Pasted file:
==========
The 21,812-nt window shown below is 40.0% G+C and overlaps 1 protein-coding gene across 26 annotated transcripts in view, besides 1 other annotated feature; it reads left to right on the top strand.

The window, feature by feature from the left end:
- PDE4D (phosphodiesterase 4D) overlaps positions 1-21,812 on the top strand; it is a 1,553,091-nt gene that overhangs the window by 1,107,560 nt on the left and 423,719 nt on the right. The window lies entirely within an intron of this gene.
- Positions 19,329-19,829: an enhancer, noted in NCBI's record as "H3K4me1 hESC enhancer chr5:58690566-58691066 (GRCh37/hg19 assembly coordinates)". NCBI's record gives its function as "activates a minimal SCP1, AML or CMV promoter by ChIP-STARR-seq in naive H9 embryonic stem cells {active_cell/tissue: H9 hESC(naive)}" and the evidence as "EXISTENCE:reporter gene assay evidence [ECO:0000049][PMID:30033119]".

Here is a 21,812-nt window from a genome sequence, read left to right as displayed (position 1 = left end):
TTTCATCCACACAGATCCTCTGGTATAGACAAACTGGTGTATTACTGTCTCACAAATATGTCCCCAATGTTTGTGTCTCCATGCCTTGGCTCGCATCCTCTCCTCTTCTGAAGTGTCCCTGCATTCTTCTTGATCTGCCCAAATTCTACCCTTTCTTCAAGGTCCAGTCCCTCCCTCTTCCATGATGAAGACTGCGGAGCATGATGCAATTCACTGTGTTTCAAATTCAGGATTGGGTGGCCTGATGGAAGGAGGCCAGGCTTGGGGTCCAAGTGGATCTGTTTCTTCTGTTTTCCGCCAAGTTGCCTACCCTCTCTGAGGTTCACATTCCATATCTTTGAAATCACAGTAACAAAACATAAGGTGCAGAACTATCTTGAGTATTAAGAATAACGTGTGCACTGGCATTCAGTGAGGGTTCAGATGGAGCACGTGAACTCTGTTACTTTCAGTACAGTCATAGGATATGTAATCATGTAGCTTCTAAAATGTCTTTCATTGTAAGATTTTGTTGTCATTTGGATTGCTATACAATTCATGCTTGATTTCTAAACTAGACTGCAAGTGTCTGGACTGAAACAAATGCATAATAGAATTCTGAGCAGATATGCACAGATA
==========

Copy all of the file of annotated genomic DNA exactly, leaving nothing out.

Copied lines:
The 21,812-nt window shown below is 40.0% G+C and overlaps 1 protein-coding gene across 26 annotated transcripts in view, besides 1 other annotated feature; it reads left to right on the top strand.

The window, feature by feature from the left end:
- PDE4D (phosphodiesterase 4D) overlaps positions 1-21,812 on the top strand; it is a 1,553,091-nt gene that overhangs the window by 1,107,560 nt on the left and 423,719 nt on the right. The window lies entirely within an intron of this gene.
- Positions 19,329-19,829: an enhancer, noted in NCBI's record as "H3K4me1 hESC enhancer chr5:58690566-58691066 (GRCh37/hg19 assembly coordinates)". NCBI's record gives its function as "activates a minimal SCP1, AML or CMV promoter by ChIP-STARR-seq in naive H9 embryonic stem cells {active_cell/tissue: H9 hESC(naive)}" and the evidence as "EXISTENCE:reporter gene assay evidence [ECO:0000049][PMID:30033119]".

Here is a 21,812-nt window from a genome sequence, read left to right as displayed (position 1 = left end):
TTTCATCCACACAGATCCTCTGGTATAGACAAACTGGTGTATTACTGTCTCACAAATATGTCCCCAATGTTTGTGTCTCCATGCCTTGGCTCGCATCCTCTCCTCTTCTGAAGTGTCCCTGCATTCTTCTTGATCTGCCCAAATTCTACCCTTTCTTCAAGGTCCAGTCCCTCCCTCTTCCATGATGAAGACTGCGGAGCATGATGCAATTCACTGTGTTTCAAATTCAGGATTGGGTGGCCTGATGGAAGGAGGCCAGGCTTGGGGTCCAAGTGGATCTGTTTCTTCTGTTTTCCGCCAAGTTGCCTACCCTCTCTGAGGTTCACATTCCATATCTTTGAAATCACAGTAACAAAACATAAGGTGCAGAACTATCTTGAGTATTAAGAATAACGTGTGCACTGGCATTCAGTGAGGGTTCAGATGGAGCACGTGAACTCTGTTACTTTCAGTACAGTCATAGGATATGTAATCATGTAGCTTCTAAAATGTCTTTCATTGTAAGATTTTGTTGTCATTTGGATTGCTATACAATTCATGCTTGATTTCTAAACTAGACTGCAAGTGTCTGGACTGAAACAAATGCATAATAGAATTCTGAGCAGATATGCACAGATA